Annual survey analyzes how well — or poorly — the world is sleeping and what, if anything, adults are doing about it
Here’s a universal observation about sleep: Most adults around the world are worn out but don’t do much to help the situation.
In fact, according to the findings from a recent annual global sleep survey, eight in 10 adults want to improve the quality of their sleep, but the majority (60%) haven’t received medical help or treatment. Why? Most don’t consider sleep issues to be a serious problem, don’t know how to make the necessary changes or think the cost of treatment is too high. Alarmingly, respondents said they’re most likely to turn to the internet for information about sleep concerns.
The survey was conducted by the health technology company Philips, headquartered in Amsterdam, and included interviews with 11,006 respondents in Australia, Brazil, Canada, China, France, Germany, India, Japan, the Netherlands, Singapore, South Korea, and the United States.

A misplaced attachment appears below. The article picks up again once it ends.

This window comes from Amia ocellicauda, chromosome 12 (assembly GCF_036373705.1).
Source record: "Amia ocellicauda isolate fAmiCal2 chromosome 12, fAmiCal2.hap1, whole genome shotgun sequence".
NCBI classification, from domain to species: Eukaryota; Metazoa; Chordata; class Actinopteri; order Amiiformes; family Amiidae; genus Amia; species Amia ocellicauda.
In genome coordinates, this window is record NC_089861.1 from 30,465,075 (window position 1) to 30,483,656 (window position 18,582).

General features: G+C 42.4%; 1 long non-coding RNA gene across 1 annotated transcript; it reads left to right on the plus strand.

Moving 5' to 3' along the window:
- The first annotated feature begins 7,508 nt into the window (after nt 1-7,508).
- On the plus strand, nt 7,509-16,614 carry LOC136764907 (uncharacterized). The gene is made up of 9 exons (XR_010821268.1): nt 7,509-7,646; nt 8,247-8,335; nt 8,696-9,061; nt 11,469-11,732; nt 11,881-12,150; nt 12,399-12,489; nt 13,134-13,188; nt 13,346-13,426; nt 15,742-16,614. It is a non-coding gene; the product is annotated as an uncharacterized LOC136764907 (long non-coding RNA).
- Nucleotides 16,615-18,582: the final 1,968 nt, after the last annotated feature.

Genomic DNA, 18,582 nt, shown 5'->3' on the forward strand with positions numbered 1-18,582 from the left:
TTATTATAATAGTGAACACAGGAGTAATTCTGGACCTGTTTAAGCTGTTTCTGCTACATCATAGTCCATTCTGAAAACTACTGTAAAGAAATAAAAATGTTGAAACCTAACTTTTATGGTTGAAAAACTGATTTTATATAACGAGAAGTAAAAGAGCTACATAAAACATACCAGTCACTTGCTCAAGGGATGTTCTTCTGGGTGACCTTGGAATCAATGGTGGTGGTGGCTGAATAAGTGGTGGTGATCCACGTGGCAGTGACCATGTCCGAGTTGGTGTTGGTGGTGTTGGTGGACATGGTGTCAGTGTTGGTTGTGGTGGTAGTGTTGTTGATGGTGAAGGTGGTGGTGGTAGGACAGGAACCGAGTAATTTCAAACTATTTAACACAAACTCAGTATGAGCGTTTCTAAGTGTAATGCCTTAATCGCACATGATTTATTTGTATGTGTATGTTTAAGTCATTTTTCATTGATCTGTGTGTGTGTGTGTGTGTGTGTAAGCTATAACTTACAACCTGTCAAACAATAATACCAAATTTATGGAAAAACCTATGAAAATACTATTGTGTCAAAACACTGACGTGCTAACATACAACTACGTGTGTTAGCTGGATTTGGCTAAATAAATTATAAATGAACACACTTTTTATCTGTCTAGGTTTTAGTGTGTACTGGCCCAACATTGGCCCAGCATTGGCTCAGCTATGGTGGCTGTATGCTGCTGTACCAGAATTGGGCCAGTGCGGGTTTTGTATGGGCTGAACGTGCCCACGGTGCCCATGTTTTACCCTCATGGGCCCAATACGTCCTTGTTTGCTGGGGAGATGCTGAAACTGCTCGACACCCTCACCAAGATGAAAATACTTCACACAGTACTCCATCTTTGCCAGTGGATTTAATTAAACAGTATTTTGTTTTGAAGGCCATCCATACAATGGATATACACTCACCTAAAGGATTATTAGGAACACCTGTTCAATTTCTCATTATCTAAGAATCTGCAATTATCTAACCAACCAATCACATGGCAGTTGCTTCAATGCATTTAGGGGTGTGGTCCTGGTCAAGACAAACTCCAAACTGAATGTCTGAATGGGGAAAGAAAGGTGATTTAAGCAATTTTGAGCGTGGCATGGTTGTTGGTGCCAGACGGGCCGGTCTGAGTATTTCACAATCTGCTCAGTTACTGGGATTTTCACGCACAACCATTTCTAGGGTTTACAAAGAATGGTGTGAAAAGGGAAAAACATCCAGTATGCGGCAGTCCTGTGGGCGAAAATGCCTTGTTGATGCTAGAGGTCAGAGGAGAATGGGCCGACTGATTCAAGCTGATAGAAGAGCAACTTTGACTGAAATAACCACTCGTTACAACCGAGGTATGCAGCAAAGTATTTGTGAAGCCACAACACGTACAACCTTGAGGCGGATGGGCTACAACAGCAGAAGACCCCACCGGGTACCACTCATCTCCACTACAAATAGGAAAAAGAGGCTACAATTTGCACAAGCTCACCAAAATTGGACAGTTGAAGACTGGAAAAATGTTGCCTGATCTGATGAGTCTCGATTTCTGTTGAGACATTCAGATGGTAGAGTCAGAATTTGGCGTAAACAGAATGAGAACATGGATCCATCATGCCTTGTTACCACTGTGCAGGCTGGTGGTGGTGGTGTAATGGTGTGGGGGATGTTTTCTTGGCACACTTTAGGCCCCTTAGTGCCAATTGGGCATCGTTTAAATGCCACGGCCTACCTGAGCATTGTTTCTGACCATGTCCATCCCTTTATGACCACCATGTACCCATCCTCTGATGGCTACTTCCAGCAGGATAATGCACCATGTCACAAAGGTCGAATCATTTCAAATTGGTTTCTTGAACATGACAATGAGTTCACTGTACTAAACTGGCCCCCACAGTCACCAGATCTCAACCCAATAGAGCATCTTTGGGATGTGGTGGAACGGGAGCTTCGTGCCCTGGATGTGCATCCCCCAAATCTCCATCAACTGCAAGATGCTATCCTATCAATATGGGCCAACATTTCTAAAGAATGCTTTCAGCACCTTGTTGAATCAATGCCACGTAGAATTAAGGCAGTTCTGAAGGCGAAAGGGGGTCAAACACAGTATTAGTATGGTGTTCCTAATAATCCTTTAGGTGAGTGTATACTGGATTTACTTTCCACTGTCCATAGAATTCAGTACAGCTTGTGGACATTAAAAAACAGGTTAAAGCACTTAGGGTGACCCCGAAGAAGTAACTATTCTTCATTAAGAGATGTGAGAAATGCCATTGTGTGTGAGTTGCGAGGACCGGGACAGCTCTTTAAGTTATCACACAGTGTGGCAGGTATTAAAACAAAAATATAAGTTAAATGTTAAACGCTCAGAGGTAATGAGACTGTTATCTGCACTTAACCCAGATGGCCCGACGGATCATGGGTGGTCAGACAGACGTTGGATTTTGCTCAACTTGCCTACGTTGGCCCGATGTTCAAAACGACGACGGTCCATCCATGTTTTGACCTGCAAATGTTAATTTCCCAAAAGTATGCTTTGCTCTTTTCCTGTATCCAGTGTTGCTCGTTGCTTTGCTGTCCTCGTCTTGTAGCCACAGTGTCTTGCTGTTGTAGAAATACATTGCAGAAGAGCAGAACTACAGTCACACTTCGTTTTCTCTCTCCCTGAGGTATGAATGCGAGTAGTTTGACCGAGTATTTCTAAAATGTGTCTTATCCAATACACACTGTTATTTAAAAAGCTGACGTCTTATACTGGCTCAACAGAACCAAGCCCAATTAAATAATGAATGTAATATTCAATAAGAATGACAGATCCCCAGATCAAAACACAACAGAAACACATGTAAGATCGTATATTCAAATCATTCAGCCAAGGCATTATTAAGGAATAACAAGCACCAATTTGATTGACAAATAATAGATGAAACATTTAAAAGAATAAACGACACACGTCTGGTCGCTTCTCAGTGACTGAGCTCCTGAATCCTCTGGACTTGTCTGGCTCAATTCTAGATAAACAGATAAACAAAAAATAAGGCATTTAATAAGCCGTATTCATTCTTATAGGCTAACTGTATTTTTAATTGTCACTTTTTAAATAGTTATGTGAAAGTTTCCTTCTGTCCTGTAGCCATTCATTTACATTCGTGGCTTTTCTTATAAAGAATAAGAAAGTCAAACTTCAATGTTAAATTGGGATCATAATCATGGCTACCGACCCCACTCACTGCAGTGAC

Other key findings showed:
- Compared with diet and exercise, sleep is perceived to have more of an impact on a person’s overall health, with 77% of adults saying sleep has a moderate to major impact on health.
- Adults are looking for ways to improve their sleep, with 69% of respondents saying they previously have or currently read before bedtime to improve sleep. Other top strategies include watching television (69%), listening to soothing music (67%) and implementing a set bedtime/wake time (57%).
- Respondents indicated their sleep is most impacted by worry/stress (54%), sleep environment (40%) and work or school schedule (37%).
- Beyond lifestyle factors, 37% reported experiencing insomnia, while 29% snore, 22% have a shift-work sleep disorder and 10% suffer from sleep apnea. These numbers are higher than the 2018 survey, which showed 26% reporting insomnia, and 21% saying they snored.
- Women are more likely to say they suffer from insomnia (41%) than men (32%), and of those who live with a partner (66%), 35% say they sleep apart, at least occasionally, because of their partner’s snoring.
- Adults 18 to 34 sleep longer at night than other age groups. Those 65 or older are the most likely to have a consistent sleep routine and least likely to report that their sleep has gotten worse in the past five years.